Imagine a world where you can set your lighting to Netflix and Chill mode, hands-free.
Toronto-based lighting startup Nanoleaf came to TWG to create a minimum viable product for their connected home lighting application. In three weeks, we designed and prototyped an iOS application based on Apple's Homekit framework.
HomeKit is Apple’s framework for home automation.
It’s what manufacturers use to integrate their products (lights, speakers, thermostats, plugs, sensors, locks, and more) with iOS devices. With Homekit, these accessories are more secure, easier to use, and triggered by voice recognition using Siri.
Partnering with Nanoleaf promised to be a "feather in our cap;" our foray into the wonderful world of iOT (Internet of things) and the connected home craze.
The challenge: design a HomeKit app in three weeks
We were tasked with designing an app in a sliver of time, using a framework we had never touched prior to this project. As the sole designer on the project, I chose to ride closely alongside Apple's existing Human Interface Guidelines. I made this decision early on, after becoming intimately aware of the project's time constraints. This way, I could focus more on nailing down functionality and features, rather than finessing and fussing over a custom design system.
I set my ego on the shelf, and rolled up my sleeves. Here's how our team got started...
First order of business...
Understand the structure of a basic HomeKit app, and study its' implementation in other apps.
We set up a test application and recorded the process of pairing Nanoleaf's bulbs with their wireless hub using the test app. We also looked at current competitors in the space, from Philips Hue to Lutron as well as other connected home products like the Nest thermostat and Ecobee.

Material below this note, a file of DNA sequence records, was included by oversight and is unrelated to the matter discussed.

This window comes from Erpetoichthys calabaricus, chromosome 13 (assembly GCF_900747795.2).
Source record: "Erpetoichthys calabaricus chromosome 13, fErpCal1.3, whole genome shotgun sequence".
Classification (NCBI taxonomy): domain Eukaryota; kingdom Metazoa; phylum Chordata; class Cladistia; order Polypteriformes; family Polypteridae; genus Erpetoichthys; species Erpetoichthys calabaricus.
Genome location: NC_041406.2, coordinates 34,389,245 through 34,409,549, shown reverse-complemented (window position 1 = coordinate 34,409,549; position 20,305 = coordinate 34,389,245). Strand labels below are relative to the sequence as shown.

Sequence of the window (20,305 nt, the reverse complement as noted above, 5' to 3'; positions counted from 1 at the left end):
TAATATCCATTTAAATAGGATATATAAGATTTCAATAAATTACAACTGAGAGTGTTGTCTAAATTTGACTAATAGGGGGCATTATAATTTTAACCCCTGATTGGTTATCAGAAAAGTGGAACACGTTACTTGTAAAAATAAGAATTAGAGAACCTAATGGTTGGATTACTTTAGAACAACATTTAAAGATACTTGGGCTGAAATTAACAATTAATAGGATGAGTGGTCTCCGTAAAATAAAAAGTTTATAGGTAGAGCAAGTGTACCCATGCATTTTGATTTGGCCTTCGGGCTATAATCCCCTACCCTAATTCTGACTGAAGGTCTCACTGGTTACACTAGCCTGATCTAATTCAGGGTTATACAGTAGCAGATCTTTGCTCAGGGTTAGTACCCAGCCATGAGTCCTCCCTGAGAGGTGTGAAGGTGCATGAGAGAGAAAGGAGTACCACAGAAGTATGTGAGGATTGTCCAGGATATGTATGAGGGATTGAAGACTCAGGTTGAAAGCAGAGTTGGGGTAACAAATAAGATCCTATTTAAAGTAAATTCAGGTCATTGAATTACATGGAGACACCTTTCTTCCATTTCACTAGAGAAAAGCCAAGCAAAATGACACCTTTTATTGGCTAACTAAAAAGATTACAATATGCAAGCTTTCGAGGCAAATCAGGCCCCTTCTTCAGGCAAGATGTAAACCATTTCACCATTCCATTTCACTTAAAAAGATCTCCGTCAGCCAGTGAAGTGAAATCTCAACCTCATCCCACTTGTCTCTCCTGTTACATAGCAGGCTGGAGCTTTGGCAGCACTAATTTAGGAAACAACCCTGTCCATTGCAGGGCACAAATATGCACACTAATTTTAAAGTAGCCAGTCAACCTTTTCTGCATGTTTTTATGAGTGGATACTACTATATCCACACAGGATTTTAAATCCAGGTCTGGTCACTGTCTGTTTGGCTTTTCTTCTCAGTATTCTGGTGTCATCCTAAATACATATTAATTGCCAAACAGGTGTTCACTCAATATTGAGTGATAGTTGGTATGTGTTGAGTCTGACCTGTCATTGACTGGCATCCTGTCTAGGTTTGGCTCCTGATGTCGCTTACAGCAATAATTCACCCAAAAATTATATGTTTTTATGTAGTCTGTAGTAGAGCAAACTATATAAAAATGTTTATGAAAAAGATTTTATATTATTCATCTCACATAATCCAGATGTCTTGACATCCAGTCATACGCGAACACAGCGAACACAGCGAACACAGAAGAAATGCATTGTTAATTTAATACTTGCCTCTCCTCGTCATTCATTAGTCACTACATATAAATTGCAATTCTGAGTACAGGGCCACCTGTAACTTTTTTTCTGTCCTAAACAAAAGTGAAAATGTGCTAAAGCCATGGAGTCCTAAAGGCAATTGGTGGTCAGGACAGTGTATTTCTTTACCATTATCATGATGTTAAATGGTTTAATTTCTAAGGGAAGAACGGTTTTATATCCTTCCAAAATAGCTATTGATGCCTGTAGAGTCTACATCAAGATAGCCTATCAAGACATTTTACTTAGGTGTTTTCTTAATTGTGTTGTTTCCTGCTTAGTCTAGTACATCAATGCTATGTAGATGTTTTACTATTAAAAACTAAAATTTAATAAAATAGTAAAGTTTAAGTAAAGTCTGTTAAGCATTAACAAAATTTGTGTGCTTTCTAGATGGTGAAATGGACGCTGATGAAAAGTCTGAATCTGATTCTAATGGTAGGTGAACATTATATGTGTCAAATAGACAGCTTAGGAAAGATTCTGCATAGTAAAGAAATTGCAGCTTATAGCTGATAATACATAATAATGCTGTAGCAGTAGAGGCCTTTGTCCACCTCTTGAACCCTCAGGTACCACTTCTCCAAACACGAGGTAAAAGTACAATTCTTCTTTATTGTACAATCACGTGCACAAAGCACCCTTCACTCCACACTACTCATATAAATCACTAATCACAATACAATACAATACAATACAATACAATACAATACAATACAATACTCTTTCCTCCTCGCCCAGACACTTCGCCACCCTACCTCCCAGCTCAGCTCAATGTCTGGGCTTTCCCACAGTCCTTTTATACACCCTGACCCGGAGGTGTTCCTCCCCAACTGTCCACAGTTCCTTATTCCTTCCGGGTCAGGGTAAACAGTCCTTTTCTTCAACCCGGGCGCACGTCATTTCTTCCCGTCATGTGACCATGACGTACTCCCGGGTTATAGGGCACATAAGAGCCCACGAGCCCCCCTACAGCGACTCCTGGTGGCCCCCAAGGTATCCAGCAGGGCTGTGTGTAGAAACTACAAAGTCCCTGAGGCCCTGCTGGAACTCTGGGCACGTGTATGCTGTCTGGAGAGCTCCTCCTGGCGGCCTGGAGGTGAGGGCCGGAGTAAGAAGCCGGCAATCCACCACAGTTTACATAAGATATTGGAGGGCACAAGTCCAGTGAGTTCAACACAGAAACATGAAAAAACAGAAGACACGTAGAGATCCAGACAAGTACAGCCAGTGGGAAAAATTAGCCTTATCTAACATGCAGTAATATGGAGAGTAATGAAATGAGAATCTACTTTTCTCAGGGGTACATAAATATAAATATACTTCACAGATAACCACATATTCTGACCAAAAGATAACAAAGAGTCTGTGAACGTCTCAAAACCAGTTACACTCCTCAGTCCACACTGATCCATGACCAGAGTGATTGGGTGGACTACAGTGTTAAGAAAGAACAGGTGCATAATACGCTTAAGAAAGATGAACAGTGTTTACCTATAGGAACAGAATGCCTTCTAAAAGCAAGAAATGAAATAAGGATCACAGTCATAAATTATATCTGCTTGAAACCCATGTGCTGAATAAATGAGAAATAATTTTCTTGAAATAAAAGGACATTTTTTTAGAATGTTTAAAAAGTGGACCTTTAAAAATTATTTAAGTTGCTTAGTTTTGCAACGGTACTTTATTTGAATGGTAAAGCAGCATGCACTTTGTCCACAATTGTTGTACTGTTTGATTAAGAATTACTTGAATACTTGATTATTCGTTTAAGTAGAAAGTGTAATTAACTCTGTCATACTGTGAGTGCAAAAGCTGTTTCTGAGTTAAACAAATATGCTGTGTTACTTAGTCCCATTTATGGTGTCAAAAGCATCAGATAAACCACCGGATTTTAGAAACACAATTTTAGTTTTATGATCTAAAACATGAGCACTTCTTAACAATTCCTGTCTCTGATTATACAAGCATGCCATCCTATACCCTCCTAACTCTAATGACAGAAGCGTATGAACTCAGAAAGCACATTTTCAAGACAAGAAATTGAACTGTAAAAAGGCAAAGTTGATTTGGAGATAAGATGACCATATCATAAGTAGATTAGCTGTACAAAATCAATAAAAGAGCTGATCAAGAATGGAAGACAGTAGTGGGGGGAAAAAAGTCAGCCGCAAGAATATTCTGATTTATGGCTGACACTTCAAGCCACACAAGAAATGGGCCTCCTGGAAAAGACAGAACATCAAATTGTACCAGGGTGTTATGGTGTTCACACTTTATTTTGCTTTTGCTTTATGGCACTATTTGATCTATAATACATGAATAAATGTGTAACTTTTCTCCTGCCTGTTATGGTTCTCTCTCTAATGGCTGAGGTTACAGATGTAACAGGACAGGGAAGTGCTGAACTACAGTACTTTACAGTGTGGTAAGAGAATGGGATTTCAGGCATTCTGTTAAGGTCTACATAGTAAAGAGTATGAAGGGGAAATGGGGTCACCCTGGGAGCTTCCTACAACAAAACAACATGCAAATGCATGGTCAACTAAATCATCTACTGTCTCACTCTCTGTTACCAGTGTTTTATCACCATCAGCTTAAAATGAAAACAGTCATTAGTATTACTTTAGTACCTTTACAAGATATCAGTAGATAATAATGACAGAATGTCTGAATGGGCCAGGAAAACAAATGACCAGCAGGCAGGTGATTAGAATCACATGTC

From these explorations, we were able to ask ourselves tough questions about which features were truly essential for our MVP. Once we knew what we were up against, we prioritized two sections of the app: onboarding and single bulb controls.
A focus on pairing hardware with software.
We knew that the user's first time using the product (hereby referred to as "onboarding") would be important, but we didn't know how important.
Although we focused heavily on this user flow in the design process, it was re-prioritized in the engineering phase. Many aspects of it never saw the light of day in the first release due to time restraints. Nanoleaf has since injected this thinking into their current app, to much success.
“Adding lights is one of the small points where the app lacks polish. Regardless, Nanoleaf gets the important stuff right.”
Ry Crist, CNET
Sliding it to the limit
One of the app's core screens was the bulb adjustment screen. This screen allowed the user to adjust granular elements of a bulb's properties such as brightness and colour temperature. An additional affordance was created for colour properties in hopes of alluding to future features.
In addition to the basic interaction patterns of the horizontal slider, we prototyped a more experimental UI concept in which the app's background colour would adapt to the user's input in a visual way. It ended up on the cutting room floor, but was later incorporated into a future build.
Shipping to learn
By piggy backing heavily on both Apple's Human Interface Guidelines and their connected home framework, Homekit, we designed an MVP in under three weeks with the intention of creating a springboard for further iteration.
The app has since undergone a refresh after Nanoleaf shifted to a different product line, but its' underlying structure is still the same. They've since released an Android version as well.
Learn more about Nanoleaf